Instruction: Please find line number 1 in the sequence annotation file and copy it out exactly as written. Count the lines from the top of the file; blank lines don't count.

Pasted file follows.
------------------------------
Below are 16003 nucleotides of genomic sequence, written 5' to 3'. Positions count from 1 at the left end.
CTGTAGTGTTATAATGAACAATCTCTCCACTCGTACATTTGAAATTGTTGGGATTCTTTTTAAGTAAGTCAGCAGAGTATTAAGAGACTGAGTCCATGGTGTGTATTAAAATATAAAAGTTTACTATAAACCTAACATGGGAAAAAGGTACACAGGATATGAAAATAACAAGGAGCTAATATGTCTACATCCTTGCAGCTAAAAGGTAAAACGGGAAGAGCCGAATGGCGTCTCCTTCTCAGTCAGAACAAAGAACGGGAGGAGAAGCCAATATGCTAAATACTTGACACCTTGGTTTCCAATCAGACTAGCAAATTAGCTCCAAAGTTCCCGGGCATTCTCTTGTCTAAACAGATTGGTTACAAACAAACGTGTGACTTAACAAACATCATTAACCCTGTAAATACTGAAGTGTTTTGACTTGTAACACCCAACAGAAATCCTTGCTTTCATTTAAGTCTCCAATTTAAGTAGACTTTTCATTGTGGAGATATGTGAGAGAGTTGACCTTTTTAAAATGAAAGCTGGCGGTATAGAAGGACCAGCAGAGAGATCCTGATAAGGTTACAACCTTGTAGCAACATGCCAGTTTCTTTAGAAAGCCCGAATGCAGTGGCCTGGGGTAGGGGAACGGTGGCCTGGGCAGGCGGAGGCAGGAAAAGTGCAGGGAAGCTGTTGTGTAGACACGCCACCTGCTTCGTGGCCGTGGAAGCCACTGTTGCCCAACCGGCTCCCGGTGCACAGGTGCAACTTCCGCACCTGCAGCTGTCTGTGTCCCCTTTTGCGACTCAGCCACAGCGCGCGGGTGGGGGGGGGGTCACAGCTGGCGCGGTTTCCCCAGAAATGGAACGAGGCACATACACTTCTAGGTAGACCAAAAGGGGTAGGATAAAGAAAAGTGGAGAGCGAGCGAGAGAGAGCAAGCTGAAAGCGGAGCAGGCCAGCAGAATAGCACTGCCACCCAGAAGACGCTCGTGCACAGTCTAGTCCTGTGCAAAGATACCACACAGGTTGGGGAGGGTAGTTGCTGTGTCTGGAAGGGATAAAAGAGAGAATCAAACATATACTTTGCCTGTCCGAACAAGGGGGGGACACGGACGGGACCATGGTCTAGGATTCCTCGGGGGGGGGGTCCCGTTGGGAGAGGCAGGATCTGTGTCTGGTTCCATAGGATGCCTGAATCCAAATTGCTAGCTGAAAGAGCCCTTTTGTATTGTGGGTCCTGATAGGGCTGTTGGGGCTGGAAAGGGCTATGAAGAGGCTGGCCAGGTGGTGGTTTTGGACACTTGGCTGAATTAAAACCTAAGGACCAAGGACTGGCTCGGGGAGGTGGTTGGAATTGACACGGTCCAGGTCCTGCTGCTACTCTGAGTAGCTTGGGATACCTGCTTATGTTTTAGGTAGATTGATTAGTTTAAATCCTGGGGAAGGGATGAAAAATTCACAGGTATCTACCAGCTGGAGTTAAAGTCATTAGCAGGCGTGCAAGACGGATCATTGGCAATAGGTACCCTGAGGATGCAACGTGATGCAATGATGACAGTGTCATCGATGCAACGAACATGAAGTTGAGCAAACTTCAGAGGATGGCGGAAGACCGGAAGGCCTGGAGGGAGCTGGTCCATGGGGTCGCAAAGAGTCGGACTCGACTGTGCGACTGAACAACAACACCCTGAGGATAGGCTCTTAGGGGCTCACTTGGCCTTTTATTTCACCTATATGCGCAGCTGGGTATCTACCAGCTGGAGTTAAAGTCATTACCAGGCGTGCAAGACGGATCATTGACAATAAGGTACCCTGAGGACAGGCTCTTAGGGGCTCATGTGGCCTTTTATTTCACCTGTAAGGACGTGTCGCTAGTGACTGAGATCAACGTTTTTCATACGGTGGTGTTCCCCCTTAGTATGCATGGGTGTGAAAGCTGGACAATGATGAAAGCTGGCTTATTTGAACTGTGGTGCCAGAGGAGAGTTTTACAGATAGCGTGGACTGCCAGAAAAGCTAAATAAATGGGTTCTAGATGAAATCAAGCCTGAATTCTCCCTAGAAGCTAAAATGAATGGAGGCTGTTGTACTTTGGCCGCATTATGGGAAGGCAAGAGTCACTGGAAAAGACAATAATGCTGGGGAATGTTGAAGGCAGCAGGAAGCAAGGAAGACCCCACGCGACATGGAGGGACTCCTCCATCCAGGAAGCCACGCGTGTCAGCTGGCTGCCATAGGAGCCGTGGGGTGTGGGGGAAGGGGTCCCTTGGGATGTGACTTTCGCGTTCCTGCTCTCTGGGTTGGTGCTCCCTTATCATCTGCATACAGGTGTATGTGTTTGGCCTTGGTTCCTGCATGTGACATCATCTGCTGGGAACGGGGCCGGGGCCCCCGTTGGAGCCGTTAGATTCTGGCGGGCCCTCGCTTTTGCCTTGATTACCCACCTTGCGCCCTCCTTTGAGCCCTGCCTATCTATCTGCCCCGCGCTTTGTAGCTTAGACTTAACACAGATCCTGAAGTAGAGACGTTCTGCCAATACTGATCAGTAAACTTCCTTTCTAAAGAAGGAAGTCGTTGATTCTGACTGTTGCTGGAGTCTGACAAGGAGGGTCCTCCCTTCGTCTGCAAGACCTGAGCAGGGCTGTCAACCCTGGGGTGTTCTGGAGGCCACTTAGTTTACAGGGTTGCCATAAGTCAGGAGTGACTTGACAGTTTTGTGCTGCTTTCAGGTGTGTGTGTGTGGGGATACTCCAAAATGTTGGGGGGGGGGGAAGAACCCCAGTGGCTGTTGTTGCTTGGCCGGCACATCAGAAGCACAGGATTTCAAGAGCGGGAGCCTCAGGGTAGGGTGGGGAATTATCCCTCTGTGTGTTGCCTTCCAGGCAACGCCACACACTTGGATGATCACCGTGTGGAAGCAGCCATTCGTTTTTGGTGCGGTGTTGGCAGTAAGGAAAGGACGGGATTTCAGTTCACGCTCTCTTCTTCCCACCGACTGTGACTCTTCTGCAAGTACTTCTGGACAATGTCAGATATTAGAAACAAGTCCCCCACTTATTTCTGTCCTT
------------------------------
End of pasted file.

Below are 16003 nucleotides of genomic sequence, written 5' to 3'. Positions count from 1 at the left end.